Home How to Buy Kingfisher Shares UK – With 0% Commission
Michael Graw
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Home improvement retailer Kingfisher plc has been one of the few FTSE 100 companies to benefit from the coronavirus pandemic.

Kingfisher owns brands like B&Q, Castorama, Brico Dépôt, and Screwfix, all of which saw skyrocketing sales in the aftermath of the lockdowns in the UK and Europe. As people sought to remodel their homes and adapt to working from home, Kingfisher’s stores saw far more traffic both in-person and online compared to before the pandemic.

With a coronavirus vaccine campaign underway in the UK, is now a good time to buy Kingfisher shares? In this guide, we’ll take a closer look at the case for Kingfisher and explain how to buy Kingfisher shares in the UK with 0% commission.

Step 1: Find a UK Stock Broker That Offers Kingfisher Shares

Kingfisher LogoKingfisher is a constituent of the UK’s FTSE 100 index, which means that most reputable stock brokers offer this company’s shares for trading. However, there’s more to picking the best broker for your needs than just checking whether Kingfisher shares are available.

When choosing a broker, it’s important to look at how much they charge for trading. We recommend 0% commission brokers whenever possible, since this saves you a significant amount of money over time. You’ll also want to check whether a broker allows you to buy shares outright or trade share CFDs, or both.

Trading tools are also critical. Your broker will be your main source of information about a share’s price movements and expert analysis, so make sure the trading platform has all the features you need.

With that in mind, let’s take a closer look at two of our top-recommended UK brokers you can use to buy Kingfisher shares today.

1. Fineco Bank – 0% Commission CFD Trading & Affordable Share Dealing

Fineco logoFineco Bank is an Italian bank with a surprisingly powerful trading division available in the UK. This share dealing and CFD broker offers thousands of shares from the UK, US, and Europe. All stock CFD trades are completely commission-free, while share dealing costs just £2.95 per deal. On top of that, Fineco Bank doesn’t charge any account fees – not even an inactivity fee.

One of the best things about this broker is that it provides you with access to the versatile PowerDesk trading platform. This software offers dozens of built-in technical indicators and a large degree of flexibility to customise your analysis. The platform layout itself is also highly flexible, enabling you to compare multiple charts simultaneously.Fineco powerdesk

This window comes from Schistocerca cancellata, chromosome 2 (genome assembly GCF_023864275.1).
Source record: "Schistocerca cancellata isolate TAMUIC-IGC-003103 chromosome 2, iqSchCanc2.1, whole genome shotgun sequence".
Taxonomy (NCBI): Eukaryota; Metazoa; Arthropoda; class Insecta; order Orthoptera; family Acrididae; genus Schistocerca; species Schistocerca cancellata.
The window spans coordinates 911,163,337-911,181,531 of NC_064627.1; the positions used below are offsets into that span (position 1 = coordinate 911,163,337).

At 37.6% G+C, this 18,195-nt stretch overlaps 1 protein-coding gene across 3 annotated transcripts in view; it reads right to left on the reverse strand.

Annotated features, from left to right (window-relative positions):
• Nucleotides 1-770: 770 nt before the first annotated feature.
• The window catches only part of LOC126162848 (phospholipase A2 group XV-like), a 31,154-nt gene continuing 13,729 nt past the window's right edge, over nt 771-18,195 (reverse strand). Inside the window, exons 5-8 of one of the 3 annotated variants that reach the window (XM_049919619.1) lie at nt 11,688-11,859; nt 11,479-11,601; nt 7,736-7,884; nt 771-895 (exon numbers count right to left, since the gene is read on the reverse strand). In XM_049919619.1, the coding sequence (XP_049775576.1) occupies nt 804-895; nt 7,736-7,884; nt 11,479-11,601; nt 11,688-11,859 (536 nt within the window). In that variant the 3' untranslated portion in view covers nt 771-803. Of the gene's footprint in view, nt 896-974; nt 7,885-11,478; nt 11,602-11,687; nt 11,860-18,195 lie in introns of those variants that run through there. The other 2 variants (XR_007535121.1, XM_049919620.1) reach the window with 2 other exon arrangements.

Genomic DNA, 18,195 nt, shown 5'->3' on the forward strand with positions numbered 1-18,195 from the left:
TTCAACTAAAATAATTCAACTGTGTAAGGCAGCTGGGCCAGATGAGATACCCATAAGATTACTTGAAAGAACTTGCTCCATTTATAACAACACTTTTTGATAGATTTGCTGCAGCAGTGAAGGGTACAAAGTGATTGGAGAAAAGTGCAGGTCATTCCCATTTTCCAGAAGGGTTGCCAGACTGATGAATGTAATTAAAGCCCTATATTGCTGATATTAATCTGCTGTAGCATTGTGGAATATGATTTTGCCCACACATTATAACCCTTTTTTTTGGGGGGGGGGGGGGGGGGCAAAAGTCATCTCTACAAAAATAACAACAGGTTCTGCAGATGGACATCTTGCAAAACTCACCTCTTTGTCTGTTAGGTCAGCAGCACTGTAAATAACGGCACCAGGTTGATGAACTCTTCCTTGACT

Fineco Bank also has a fair number of research and analysis tools. For example, the broker offers an in-depth stock screener that can help you find promising companies to trade. You also get access to a market news feed inside PowerDesk and an economic calendar. Fineco Bank also hosts frequent webinars so you can benefit from the insight of the company’s trading analysts.

On top of share trading, Fineco offers CFD trading for a wide variety of assets. You can trade forex, commodities, cryptocurrencies, bonds, and even stock options. There is no minimum deposit for trading with Fineco Bank and the broker’s CFD spreads are below the industry average across the board.

Although Fineco Bank is relatively new in the UK, the bank has been around for over 20 years and is a publicly traded company in Italy. That, along with the fact that it’s regulated by the Bank of Italy, makes Fineco Bank very trustworthy. Plus, UK accounts are backed by the Financial Services Compensation Scheme.


  • 0% commission CFD trading
  • Share dealing for thousands of global stocks
  • PowerDesk trading platform
  • Stock screener and other research tools
  • Highly trustworthy and regulated by the Bank of Italy


  • Commissions for share dealing

Your money is at risk.

Step 2: Research Kingfisher Shares

Before you jump into Kingfisher shares, it’s important to do your research on this company. Kingfisher has had an extremely strong year in the face of the coronavirus pandemic, but the company’s share price had been edging downward in the years before 2020. So, the key question is whether this company can sustain its rebound and continue to grow its share price after the pandemic ends.